How to Do It

I Have a Very Strange Problem That’s Ruining My Sex Life

It stinks.

Woman sitting cross-legged next to a neon illustration of odor or smell
Photo illustration by Slate. Photos by Getty Images Plus.

How to Do It is Slate’s sex advice column. Have a question? Send it to Stoya and Rich here. It’s anonymous!

Dear How to Do It,

I’m a cis woman in my 20s. For the past five years or so, my entire genital area has smelled strongly of urine. I’ve seen a dozen doctors about it and have had every test known to man, but no one knows why (my doctors also confirm they notice the odor). I bathe daily, sometimes twice a day, and change my underwear daily (sometimes multiple times per day).

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I’ve tried using soap, not using soap, it doesn’t matter. It even smells immediately after showering (although it’s a little less noticeable then). I don’t take any medications or have any health problems. My doctors said I just had to deal with it. It’s very noticeable during sex, and I am very turned off by it, and so are my sexual partners. Any ideas on what I can do besides find a partner with a piss kink?

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—Yuck

Dear Yuck,

You sound motivated, and your search for medical cause seems pretty thorough. I’m thinking mitigation tactics, specifically airflow and intentional use of aromas. It’s also worth talking with a registered dietician about whether your diet is a possible cause.

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In the winter, you might cover your body—and that of your partner—with a blanket. This will trap urine-scented air away from your noses. It will also have a concentrating effect under the blanket, so be careful with lifting the top edge. In the summer, open windows are your friend. Fans might also help. You’ll want to position it so the air flows over your groin and ideally out that window.

Saskia Wilson-Brown and Minetta Rogers of the Institute for Art and Olfaction, a nonprofit devoted to experimentation and access in the field of perfumery, point to olfactory fatigue as a potential help. “We can get used to smells very quickly. That may be in her favor: Any aroma she is emitting will be hard to notice after a bit for a lover,” they say.

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They also note that bodies smell like, well, bodies, and that for decades women have been marketed to by the deodorant industry. They describe fecal, urinous, and other whiffy notes—which have been used in fine fragrance throughout history—as “like a sprinkle of salt on the chocolate chip cookie.” Specific suggestions for what they term “complementary odor profile” include sandalwood, cedar, black currant or cassis, honey, leather, and grapefruit. They also highlight patchouli’s notoriously strong, earthy scent as another option, mentioning the virtues of an Aesop skin cream with that ingredient. Massage oils and massage candles are Wilson-Brown and Rogers’ main recommendation for how to incorporate smell into your sexual practice, as soaps tend to be fairly subtle, and it sounds like you need a stronger scent. How close the source of the scent is to your vulva and you and your lover’s faces seems likely to affect the success of this method. Do not, under any circumstances, apply perfume to your genitals. But do consider putting some of these scents on your upper thighs or lower stomach, or in a diffuser in the room.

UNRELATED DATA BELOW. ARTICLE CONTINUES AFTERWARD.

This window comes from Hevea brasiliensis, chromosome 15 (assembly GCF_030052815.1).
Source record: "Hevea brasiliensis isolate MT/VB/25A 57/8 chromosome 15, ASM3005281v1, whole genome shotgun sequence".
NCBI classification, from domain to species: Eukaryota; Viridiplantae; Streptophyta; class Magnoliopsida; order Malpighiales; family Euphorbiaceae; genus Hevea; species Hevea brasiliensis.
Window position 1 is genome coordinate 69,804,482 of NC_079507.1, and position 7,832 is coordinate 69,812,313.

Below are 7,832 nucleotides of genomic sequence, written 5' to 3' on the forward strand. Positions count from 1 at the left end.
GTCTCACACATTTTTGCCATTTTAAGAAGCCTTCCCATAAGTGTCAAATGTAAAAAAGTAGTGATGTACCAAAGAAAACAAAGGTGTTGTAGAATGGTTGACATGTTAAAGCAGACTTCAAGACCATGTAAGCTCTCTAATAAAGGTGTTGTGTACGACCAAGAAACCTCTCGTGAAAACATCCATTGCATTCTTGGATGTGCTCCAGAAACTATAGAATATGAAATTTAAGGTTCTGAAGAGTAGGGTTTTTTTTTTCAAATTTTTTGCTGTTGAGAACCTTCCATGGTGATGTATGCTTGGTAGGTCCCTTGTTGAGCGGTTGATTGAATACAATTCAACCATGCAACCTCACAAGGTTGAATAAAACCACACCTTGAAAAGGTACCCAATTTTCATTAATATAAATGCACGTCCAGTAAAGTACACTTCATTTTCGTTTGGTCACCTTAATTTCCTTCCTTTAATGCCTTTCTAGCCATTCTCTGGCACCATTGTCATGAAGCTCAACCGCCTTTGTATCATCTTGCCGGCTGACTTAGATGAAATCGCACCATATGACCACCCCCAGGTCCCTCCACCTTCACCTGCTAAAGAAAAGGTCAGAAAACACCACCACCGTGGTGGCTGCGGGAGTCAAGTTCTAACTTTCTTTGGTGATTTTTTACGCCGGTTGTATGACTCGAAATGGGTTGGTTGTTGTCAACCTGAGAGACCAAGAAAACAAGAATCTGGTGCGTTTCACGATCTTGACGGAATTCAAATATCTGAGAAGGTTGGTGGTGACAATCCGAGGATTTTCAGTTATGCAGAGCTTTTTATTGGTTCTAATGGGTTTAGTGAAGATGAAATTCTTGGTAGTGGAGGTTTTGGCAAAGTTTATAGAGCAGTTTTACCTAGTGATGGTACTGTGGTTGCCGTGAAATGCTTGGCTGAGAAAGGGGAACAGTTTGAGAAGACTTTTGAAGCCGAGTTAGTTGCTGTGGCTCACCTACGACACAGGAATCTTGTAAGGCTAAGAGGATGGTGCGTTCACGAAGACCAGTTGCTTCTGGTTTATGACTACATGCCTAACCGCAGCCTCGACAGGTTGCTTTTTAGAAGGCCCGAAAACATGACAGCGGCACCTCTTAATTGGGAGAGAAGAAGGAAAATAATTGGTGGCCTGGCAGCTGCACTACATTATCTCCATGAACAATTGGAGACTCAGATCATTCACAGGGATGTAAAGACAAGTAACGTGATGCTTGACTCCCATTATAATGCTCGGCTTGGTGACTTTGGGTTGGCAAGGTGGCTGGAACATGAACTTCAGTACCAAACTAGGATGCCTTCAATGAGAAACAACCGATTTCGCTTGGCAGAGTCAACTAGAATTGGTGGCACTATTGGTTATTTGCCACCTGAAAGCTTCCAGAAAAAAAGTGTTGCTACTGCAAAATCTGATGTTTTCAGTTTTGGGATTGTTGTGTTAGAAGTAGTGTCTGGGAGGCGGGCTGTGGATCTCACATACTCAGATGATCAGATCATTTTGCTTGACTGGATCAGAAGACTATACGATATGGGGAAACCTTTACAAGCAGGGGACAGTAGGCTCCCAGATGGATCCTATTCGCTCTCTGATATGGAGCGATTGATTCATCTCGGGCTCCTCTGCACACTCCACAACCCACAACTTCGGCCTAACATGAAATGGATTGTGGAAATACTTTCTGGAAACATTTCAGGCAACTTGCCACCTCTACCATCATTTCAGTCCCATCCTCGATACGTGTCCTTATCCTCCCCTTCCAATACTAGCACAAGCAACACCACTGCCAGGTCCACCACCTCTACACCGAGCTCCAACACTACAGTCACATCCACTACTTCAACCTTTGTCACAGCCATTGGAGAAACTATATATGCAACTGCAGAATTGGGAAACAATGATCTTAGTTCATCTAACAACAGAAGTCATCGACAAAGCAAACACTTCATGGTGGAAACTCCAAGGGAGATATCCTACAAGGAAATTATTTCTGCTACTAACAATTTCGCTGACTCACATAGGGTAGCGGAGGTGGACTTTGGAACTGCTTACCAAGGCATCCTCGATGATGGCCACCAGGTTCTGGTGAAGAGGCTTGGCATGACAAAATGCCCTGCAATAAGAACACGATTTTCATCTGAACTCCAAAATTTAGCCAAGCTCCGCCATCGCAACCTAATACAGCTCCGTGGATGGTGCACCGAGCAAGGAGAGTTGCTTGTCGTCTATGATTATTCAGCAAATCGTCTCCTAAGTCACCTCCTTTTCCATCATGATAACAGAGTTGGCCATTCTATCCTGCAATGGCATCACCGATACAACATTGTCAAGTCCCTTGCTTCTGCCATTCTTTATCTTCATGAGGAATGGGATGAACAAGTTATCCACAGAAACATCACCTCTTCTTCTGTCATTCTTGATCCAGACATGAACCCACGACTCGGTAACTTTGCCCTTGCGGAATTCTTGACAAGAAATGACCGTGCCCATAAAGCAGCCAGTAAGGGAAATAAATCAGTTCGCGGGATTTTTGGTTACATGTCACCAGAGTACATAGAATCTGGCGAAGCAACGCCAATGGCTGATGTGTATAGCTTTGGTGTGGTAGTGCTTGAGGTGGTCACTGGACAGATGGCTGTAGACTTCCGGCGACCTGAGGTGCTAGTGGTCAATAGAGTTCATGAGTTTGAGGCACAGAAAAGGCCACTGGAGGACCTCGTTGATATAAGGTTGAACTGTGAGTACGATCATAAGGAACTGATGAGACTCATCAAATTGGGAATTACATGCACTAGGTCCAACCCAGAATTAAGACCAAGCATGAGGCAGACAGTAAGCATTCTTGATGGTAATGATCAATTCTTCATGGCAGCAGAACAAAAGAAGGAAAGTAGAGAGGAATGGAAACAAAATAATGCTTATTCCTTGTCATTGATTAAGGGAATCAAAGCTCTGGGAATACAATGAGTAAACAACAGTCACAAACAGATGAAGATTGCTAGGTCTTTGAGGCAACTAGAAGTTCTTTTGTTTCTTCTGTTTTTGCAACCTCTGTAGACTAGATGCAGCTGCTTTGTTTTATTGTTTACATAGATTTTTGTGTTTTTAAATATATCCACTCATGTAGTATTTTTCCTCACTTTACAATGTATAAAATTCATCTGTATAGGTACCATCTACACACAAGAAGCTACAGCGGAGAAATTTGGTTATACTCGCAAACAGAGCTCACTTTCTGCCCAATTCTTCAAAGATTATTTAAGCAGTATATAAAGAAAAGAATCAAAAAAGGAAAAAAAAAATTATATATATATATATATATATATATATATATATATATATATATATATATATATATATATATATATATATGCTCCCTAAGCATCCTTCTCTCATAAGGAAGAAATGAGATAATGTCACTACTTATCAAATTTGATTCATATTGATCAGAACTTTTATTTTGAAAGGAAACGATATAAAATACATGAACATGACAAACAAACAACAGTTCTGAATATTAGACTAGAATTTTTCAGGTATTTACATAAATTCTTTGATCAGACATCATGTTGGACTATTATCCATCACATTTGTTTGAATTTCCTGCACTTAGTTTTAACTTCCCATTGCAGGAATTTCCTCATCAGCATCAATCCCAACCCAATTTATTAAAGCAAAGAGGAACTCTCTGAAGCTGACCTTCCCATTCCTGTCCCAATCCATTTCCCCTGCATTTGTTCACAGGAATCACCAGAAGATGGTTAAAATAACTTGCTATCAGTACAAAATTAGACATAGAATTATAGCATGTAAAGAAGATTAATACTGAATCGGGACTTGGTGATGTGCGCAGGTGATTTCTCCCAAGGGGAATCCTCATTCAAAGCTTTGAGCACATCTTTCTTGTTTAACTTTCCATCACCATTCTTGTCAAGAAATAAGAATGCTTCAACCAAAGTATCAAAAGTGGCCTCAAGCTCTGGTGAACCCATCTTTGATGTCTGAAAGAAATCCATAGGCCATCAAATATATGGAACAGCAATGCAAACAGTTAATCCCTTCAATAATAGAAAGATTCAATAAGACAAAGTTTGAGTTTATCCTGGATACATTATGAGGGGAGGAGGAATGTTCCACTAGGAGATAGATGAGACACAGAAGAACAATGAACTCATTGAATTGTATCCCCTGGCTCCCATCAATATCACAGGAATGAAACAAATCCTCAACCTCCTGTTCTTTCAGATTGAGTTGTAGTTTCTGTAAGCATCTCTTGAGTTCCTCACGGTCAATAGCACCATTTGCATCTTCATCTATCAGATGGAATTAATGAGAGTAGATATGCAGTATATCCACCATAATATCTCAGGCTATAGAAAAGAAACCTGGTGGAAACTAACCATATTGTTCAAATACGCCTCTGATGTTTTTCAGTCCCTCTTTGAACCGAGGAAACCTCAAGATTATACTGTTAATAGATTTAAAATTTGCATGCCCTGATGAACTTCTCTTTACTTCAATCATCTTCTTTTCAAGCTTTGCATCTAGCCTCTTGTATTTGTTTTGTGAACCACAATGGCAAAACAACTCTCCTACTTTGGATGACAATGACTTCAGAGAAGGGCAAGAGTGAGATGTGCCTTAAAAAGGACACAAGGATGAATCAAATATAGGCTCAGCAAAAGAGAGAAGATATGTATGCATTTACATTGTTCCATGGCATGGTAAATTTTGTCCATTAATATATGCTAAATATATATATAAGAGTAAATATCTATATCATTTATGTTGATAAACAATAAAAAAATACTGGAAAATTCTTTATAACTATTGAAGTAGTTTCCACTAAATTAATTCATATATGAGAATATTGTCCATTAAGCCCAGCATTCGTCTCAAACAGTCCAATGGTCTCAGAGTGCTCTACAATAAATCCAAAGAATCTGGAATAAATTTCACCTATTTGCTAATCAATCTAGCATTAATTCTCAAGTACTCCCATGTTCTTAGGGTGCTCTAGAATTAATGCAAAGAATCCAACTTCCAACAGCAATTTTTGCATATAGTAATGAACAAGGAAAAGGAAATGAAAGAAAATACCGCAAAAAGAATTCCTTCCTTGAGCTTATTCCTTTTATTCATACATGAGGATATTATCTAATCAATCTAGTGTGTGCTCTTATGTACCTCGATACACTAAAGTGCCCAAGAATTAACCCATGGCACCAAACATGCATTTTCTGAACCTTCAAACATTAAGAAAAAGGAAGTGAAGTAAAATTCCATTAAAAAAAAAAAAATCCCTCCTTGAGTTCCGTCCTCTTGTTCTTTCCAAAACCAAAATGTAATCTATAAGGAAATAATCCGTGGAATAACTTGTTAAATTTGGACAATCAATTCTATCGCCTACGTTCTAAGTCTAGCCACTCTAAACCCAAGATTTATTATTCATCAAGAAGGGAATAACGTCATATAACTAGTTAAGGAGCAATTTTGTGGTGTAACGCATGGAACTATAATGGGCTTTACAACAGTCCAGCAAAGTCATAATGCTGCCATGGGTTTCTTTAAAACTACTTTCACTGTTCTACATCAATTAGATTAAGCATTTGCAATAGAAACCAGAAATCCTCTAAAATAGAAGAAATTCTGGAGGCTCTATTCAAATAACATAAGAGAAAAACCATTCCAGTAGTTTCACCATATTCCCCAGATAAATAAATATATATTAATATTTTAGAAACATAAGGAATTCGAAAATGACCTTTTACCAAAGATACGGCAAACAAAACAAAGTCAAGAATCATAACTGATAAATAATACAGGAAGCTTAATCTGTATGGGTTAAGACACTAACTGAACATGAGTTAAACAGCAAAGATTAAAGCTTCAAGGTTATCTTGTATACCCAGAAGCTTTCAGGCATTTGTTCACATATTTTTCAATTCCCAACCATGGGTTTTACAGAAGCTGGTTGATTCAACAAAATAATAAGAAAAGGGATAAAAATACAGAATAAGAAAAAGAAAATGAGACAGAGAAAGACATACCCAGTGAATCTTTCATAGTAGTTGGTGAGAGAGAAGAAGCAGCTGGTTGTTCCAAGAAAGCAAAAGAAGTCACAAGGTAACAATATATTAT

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Dear How to Do It,

For most of my adult life, my sex drive has had predictable, drastic fluctuations over the course of each menstrual cycle. I spend about a third of the month in a state of near constant arousal, followed by general ambivalence, and then another third of the month absolutely disgusted by the thought of sex. It’s been hard on my relationships. I often end up feeling unsatisfied when I’m in the aroused part of the month and my partner can’t keep up. When I’m in the unaroused part of the month, I’ve often ended up having sex out of guilt or pressure and felt really awful and gross. It’s been just as hard for my partners as it is for me! Past partners and my current boyfriend have all told me they feel confused and rejected. I prefer to be monogamous; satisfying sexual needs outside a relationship is not something I’m interested in. Is there anything I can do to help even myself out? Are there other people out there that experience this too?

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—Hot and Cold

Dear Hot and Cold,

There are absolutely other people who experience fluctuations in their interest in sex, seemingly linked to the hormonal fluctuations of their menstrual cycle. This experience is widely discussed and something I’m deeply familiar with. It’s frustrating. Whether it’s an actual list or not, I assume there are several characteristics you look for in a partner. Add “able to differentiate between reactions to hormone changes and changes in interest in the relationship” and “comfortable with ebbs and flows in sexual interaction” to it.

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The sex that makes you feel awful and gross—don’t have it. Tell your partners beforehand about your rotating sexual interest level, let them know each time it starts to dip, and, if they forget and approach you for sex, remind them that it isn’t a good time for you. As for the periods when your appetite is larger than your partner’s, invest in sex toys. Get different types of vibrators with different mechanisms, nice lubricants, and high-quality dongs. You might get lingerie that makes you feel good or sheets made of pleasant material. Find porn—videos, text, or photographs—that you enjoy. Make a whole production out of your solo time, take a couple of hours, and fully satisfy yourself.